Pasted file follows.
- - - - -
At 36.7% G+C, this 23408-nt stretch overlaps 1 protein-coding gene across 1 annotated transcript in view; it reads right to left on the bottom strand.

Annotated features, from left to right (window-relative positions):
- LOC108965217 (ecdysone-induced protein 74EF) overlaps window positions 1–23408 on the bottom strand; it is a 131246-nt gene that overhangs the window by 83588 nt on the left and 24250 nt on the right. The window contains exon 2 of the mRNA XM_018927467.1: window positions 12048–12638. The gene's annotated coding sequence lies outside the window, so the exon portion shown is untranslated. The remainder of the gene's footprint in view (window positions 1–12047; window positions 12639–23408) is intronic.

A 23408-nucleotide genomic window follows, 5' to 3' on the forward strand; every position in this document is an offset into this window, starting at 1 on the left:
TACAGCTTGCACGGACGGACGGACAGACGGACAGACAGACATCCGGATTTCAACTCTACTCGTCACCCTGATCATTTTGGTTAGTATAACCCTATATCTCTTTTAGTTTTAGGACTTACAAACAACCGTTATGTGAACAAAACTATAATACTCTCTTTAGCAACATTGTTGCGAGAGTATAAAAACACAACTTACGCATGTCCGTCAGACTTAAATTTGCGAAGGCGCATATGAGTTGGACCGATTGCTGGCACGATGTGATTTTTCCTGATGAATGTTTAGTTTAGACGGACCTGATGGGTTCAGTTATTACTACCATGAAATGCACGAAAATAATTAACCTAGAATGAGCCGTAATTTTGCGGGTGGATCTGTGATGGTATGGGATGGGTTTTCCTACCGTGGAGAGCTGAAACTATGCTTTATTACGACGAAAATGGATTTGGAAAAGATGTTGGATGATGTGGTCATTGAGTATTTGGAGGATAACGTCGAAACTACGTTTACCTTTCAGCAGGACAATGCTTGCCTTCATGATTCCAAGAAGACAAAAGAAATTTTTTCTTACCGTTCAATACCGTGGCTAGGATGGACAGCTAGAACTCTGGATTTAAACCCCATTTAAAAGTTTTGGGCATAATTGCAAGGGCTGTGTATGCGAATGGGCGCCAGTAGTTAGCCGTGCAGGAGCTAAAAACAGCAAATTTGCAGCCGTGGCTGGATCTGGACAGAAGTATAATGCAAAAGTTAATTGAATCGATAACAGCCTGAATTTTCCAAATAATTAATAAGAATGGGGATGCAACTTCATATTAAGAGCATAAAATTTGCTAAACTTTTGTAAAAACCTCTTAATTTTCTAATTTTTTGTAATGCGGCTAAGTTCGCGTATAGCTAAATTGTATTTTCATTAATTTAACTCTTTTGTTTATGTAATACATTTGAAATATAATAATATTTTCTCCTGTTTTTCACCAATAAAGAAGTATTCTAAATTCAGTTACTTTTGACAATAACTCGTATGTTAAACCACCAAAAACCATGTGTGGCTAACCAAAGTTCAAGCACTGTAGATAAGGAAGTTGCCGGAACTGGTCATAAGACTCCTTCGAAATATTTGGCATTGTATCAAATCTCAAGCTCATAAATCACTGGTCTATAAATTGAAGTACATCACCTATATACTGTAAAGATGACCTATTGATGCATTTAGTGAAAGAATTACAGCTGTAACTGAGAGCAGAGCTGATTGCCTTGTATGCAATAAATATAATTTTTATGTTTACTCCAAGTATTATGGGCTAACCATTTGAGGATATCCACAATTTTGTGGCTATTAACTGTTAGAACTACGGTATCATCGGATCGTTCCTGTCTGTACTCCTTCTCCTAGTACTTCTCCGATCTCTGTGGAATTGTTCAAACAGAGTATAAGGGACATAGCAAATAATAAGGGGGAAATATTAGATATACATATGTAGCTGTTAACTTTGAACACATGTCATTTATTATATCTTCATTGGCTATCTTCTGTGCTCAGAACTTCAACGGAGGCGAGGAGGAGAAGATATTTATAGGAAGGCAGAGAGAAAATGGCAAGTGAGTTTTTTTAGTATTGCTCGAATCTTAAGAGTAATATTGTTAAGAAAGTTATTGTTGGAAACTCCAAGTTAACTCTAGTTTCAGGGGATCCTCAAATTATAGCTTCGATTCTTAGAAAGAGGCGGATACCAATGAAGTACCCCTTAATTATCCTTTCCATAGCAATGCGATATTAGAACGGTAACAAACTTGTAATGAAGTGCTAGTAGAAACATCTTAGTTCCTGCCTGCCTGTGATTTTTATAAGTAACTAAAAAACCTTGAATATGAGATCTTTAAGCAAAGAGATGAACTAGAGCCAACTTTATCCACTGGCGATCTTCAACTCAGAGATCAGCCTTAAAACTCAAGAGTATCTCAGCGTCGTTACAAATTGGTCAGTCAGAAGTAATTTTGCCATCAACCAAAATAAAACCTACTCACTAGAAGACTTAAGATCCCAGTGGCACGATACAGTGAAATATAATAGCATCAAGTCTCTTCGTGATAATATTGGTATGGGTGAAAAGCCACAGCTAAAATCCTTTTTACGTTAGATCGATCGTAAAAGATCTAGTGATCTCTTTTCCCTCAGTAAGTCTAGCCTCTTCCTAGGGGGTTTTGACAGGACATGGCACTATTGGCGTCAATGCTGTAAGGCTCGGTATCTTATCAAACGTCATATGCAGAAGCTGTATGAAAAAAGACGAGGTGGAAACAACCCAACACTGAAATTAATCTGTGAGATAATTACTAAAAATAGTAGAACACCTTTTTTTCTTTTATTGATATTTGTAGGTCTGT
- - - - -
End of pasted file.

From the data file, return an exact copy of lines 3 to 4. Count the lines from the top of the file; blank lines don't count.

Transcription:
- LOC108965217 (ecdysone-induced protein 74EF) overlaps window positions 1–23408 on the bottom strand; it is a 131246-nt gene that overhangs the window by 83588 nt on the left and 24250 nt on the right. The window contains exon 2 of the mRNA XM_018927467.1: window positions 12048–12638. The gene's annotated coding sequence lies outside the window, so the exon portion shown is untranslated. The remainder of the gene's footprint in view (window positions 1–12047; window positions 12639–23408) is intronic.

A 23408-nucleotide genomic window follows, 5' to 3' on the forward strand; every position in this document is an offset into this window, starting at 1 on the left: